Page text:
Distance Learning on the Rise at Kent State
More students taking classes online than ever before
More students are going to class by turning on their home computer instead of walking into a lecture hall at Kent State University.
In two years, the number of students participating in distance learning courses has nearly doubled from about 6,900 in 2010 to 12,359 in 2012.
"About one in every three students is taking an online course each semester,” Kent State University President Lester Lefton said. “That’s a lot of students taking a lot of courses."
Lefton presented an update on distance learning to the university's board of trustees last week. Almost every metric he presented showed an increase in enrollment in online courses.
In fall 2010, the university offered 272 unique courses online. Now, Kent State offers 428.
The percentage of hours taken online by students rose from 9 percent in fall 2011 to 32 percent in the summer of 2011 and 12 percent this spring.
"One way or another, at their own place at their own pace, maybe never even getting out of their pajamas, they can take an online course that counts fully towards their academic degree," Lefton said.
The university is pushing to increase its online course offerings for several reasons.
Lefton said the online courses offer greater flexibility for a student in terms of attendance. Plus, some traditional courses may fill up, but if a student can enroll in an online option it could save them from having to enroll an extra semester for a single class.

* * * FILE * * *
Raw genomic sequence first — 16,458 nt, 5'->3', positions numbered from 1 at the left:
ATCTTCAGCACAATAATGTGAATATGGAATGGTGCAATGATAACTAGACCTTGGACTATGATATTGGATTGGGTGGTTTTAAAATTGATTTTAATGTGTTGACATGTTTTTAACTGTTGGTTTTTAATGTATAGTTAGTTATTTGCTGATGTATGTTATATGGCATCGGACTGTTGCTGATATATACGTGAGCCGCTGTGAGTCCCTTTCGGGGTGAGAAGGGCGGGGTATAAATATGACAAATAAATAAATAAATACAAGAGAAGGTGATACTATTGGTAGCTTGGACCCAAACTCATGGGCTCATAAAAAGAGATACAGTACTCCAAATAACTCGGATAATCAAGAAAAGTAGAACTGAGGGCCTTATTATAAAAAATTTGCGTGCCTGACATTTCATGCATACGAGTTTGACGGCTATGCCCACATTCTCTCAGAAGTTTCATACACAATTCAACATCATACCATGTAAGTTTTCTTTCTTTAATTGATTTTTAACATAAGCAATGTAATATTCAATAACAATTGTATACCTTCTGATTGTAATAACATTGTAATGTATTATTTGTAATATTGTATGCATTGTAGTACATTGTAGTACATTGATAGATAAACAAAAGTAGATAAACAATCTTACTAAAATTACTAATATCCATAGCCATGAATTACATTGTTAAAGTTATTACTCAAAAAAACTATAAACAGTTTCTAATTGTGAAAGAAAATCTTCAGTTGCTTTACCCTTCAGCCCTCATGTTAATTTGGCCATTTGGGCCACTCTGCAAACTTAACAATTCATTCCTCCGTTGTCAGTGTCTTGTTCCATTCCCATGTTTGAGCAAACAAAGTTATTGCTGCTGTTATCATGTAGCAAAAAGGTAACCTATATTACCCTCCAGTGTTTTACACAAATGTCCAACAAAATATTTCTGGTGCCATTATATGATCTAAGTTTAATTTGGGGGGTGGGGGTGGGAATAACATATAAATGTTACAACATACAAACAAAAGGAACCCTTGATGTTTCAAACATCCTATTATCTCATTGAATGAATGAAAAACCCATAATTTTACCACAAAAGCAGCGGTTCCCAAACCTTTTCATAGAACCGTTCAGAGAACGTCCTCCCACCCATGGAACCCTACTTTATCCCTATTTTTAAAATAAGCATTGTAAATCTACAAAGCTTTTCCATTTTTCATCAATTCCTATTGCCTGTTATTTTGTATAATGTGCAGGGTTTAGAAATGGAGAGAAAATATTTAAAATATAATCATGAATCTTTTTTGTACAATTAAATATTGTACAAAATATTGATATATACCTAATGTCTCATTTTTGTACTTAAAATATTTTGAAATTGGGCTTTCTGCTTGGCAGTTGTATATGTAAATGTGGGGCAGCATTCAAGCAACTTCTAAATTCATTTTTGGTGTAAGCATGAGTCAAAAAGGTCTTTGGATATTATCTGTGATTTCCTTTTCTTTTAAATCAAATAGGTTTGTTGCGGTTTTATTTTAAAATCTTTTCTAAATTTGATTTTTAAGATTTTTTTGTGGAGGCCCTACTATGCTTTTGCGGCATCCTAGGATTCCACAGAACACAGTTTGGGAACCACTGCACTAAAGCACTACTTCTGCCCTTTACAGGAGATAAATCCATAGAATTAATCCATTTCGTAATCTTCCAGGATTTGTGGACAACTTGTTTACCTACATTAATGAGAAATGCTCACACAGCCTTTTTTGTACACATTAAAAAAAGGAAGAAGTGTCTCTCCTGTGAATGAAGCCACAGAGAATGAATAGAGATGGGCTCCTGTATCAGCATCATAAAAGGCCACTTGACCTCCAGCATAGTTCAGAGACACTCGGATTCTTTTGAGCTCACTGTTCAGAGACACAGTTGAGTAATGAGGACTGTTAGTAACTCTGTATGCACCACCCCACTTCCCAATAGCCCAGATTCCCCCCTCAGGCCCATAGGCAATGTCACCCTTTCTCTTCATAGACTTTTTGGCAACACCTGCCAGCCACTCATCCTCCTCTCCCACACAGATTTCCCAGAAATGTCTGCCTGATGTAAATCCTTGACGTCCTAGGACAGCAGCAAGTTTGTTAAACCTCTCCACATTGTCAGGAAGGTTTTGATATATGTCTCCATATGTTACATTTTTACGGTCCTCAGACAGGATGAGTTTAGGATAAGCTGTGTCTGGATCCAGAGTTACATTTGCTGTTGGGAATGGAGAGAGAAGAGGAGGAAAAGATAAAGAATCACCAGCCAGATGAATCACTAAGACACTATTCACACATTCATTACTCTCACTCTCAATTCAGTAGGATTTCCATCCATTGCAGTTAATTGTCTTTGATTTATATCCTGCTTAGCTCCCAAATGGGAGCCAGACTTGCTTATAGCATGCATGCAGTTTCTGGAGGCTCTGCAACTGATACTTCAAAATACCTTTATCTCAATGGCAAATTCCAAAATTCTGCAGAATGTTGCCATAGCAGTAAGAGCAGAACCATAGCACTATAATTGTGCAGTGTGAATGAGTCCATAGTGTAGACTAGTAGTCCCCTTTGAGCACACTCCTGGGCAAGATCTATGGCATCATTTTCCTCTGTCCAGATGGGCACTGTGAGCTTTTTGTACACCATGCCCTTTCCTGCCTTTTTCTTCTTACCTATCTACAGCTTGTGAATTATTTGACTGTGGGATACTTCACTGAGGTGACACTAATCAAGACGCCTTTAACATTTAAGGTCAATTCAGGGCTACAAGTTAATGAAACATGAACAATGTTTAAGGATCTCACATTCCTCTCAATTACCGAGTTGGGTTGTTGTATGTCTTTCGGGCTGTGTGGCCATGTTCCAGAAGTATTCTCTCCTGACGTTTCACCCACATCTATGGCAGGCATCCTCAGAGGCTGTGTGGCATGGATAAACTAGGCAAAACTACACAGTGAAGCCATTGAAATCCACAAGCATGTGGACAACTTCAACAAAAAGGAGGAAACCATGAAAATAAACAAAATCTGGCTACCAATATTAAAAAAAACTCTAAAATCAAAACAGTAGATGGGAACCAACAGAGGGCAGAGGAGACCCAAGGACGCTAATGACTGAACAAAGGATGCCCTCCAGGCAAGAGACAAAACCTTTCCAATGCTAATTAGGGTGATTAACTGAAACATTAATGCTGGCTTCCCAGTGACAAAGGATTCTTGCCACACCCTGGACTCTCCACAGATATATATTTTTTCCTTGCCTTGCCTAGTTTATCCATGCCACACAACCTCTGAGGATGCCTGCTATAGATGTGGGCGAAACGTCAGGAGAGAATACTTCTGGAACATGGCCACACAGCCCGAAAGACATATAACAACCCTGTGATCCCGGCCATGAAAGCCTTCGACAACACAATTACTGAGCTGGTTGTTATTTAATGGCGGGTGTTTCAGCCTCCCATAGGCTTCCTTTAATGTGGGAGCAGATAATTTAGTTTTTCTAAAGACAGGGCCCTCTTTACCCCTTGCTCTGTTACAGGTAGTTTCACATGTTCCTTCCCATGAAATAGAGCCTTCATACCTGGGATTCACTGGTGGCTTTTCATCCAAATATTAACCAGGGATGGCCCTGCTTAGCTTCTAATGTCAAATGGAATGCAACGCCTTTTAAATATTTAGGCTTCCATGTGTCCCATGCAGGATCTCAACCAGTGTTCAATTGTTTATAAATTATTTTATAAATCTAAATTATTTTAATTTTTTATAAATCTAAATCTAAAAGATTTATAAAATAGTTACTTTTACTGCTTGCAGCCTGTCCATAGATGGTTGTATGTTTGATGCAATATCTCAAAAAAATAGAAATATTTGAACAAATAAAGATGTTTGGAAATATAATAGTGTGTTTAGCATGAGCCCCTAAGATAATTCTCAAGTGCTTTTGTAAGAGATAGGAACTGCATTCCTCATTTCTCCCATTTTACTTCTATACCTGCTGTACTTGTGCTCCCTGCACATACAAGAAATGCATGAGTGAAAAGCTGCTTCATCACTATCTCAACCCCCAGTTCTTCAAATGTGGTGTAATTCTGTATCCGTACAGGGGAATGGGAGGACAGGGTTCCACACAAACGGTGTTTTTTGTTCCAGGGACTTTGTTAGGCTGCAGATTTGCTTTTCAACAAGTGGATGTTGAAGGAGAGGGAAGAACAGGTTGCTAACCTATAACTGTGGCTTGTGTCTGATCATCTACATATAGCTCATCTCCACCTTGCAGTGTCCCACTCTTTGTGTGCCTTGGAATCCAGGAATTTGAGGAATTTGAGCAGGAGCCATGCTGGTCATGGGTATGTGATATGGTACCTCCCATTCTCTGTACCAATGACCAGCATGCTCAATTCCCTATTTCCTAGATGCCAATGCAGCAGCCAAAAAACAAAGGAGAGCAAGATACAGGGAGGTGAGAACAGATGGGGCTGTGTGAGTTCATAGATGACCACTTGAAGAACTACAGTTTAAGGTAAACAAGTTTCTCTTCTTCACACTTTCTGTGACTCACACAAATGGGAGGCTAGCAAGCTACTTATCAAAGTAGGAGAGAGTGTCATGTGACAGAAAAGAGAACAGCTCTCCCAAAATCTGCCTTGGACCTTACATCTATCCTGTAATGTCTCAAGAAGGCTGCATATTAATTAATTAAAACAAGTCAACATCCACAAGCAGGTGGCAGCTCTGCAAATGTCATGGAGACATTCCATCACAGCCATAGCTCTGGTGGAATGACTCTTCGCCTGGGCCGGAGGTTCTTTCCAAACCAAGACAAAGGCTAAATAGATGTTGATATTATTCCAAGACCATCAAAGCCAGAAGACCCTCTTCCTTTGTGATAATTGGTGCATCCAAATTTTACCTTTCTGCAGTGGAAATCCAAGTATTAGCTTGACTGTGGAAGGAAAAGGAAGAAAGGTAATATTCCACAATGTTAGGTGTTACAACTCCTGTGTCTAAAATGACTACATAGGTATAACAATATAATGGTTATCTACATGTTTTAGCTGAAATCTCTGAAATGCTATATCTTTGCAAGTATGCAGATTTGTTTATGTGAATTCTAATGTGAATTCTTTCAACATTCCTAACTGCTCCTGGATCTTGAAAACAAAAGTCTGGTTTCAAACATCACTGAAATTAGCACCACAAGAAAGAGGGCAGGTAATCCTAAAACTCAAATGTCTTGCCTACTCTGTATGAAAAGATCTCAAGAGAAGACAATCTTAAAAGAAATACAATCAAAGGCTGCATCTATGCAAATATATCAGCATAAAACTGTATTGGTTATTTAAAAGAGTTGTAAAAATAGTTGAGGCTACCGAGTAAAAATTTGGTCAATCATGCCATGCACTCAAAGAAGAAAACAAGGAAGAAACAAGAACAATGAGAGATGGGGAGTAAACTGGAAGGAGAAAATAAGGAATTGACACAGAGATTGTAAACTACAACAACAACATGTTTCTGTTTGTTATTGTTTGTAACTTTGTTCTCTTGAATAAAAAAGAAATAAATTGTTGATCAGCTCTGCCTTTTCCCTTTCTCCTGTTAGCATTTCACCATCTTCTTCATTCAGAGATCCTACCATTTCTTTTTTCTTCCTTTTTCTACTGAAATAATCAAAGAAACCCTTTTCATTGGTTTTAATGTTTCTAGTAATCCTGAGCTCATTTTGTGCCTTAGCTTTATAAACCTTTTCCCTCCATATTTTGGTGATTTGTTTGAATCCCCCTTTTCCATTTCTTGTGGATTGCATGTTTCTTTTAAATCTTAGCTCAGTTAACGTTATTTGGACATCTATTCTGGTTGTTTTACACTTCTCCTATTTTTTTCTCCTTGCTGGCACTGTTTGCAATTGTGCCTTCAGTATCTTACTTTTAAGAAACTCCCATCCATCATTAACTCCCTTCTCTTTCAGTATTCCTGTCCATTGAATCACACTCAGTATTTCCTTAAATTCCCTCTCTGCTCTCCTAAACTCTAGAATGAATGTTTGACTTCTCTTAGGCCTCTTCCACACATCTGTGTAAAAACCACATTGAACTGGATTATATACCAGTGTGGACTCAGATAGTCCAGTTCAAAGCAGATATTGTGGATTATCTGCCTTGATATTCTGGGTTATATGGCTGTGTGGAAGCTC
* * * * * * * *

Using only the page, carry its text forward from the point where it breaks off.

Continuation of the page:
"A key to me … is it allows students to complete their degrees in a timely fashion," he said.
Technologically, online courses allow instructors to interact asychronously with all the students and use more advanced, digital tools.
The online courses also mean greater opportunities for the university to attract new students and new, incremental revenue. Instead of teaching 20 students, a professor could teach 200 or 2,000, Lefton said.
"It takes the reach of Kent State beyond Portage County and reaches it to all of Ohio, all over the country, and indeed all over the world,” he said.
As a result, the university is investing in four areas of distance learning:
- Graduate programs and higher demand professional career areas
- By 2015, 50 "Kent Core" (mostly introductory) courses will be available online
- High volume undergraduate programs such as journalism and marketing
- Matching quality of distance learning courses with traditional courses
Rick Rubin, associate provost at Kent State, said there has been some push back from faculty on teaching online courses.
"I think the issue of resistance is there, but it is rapidly declining," Rubin said.
More than 350 faculty are teaching at least one online course this spring, he said. Of those, 220 are full-time faculty members.
“As faculty get involved in this, they find it an enriching experience," Rubin said.
Another potential problem is the sheer cost.
Lefton said distance learning courses cost 9 percent more to offer than a traditional brick-and-mortar course in front of a live instructor. But he said university administrators view it as a worthwhile effort in terms of retention, flexibility, keeping students on track and attracting new students.
Kent State may want to increase its online course offerings, but Lefton said they want to strike a balance between traditional and online classes.
"We don’t want to turn this into the University of Phoenix," he said, referring to the school that offers wholly online degree programs. "No more than 30 percent of a student’s credit hours should come from online courses. That’s not a hard and fixed judgment, but we can control that."